As the terms of the UK's 'divorce' from the European Union are being negotiated, we look at how Brexit could impact on the divorce process for separating couples. If a UK national is married to someone who was born in the European Union, then the implications of Brexit on their divorce could be significant.
There's a huge amount of uncertainty currently around what the UK's Brexit deal will look like when we leave the EU in March (if indeed a deal is agreed). This, in turn, means that there is a lot of uncertainty around how certain legal processes will work after this date, including divorce for cross-border couples.
The latest population figures from the Office of National Statistics reveal that almost a quarter (23%) of the UK's resident population either have a non-British nationality or were born abroad. This amounts to a total of 15.2 million people who could potentially be affected by divorce law changes after Brexit, along with British nationals who are married to them.
How Does Cross-Border Divorce Work Currently?
In terms of Family Law, the EU provides a common set of rules around the recognition and enforcement of Court Orders across all EU jurisdictions, but beyond this the UK is able to decide its own terms for Family Law. The UK's legal processes vary across England and Wales, Scotland and Northern Ireland. This article will refer to the law of England and Wales.
The biggest consideration in an international divorce case is determining which country the divorce proceedings should be carried out in. If a couple has certain links to two or more EU countries, then they may be able to choose which country to begin divorce proceedings in. This will depend on where you and your spouse are 'domiciled' and where you are 'habitually resident.' For more information on what these terms mean, see How Does Divorce Work if One Person Doesn't Live in the UK?
If divorce proceedings are started in two different countries at the same time, then currently the EU can step in and decide which country should take precedence. Without this decision being made, there could be two divorce proceedings running simultaneously, which could result in two conflicting outcomes.
If you do have options as to which country you begin the divorce proceedings in, it's worth looking into the divorce laws of each country and establishing which option is best for you. This is something that our International Divorce Solicitors can provide you with advice and guidance on.
To speak with an International Divorce Lawyer call 03306069626 or contact us online and we will call you.
What Will Happen after Brexit?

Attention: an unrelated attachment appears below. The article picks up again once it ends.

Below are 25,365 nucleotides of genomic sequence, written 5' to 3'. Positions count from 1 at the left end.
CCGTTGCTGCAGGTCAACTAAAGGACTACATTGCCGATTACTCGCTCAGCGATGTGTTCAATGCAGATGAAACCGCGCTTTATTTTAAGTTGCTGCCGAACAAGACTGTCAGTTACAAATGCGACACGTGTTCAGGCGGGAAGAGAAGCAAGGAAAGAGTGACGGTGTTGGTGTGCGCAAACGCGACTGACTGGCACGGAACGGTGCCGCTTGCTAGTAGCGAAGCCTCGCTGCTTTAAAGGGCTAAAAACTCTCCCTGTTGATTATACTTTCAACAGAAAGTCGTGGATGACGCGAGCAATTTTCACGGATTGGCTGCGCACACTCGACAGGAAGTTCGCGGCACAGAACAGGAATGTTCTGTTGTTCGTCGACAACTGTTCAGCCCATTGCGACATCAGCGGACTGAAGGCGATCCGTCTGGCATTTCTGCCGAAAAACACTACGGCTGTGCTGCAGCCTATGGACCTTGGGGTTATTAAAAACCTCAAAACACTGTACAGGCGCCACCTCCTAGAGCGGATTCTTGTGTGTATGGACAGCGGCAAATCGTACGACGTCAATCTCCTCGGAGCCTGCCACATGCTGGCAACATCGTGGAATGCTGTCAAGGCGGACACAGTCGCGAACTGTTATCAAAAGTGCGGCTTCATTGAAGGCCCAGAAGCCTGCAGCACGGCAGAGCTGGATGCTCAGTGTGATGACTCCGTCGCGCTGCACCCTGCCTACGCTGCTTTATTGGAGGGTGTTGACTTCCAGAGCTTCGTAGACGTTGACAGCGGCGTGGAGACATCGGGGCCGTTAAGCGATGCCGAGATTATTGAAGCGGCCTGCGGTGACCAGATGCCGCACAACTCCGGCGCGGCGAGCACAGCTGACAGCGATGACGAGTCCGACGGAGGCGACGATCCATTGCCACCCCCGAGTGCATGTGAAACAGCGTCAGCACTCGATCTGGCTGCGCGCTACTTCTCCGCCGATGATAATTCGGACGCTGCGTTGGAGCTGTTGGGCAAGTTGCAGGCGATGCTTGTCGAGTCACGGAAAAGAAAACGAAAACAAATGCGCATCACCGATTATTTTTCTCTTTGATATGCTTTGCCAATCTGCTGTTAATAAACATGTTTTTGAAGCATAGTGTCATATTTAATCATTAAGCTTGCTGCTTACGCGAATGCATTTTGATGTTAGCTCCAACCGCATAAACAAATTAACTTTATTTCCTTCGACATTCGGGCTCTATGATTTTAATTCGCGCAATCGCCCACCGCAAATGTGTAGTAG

As no Brexit deal has been agreed yet, it's not entirely clear how cross-border divorce will work after the UK leaves the EU. However, as part of the UK Government's Brexit negotiations with the EU, it will be looking to set out clear rules around which country's jurisdiction should apply in cross-border Family Law and Children Matters. It will also be seeking assurance that legal decisions and Court Orders made in the UK will continue to be upheld across the EU.
Currently under the EU, Court Orders for child or spousal maintenance, child custody or child contact will be upheld across all EU member states. Depending on the terms of the UK's departure from the EU, this arrangement could be at risk. Similarly, there is a currently an arrangement between all EU member states to share information in the interest of child protection which could also be in jeopardy.
The UK Government has confirmed that the UK will be removed from the jurisdiction of the European Court of Justice (ECJ) after Brexit. However, it is seeking to replicate EU law in UK law. While this should help to limit disruption during the Brexit transition period, it does present a potential issue whereby the UK will uphold Court Orders made in EU jurisdictions, but EU member states may not be obliged to do the same in return.
What's important to note at this point is that these issues are being worked through as part of Brexit negotiations. All being well, when the UK exits the EU there will be robust processes in place to ensure a seamless transition, and the cross-border divorce process will continue to operate in much the same way as it does now. However, with no Brexit deal yet agreed, thousands of families that are affected by cross-border Family Law issues could potentially be faced with a degree of uncertainty once the UK has left the EU.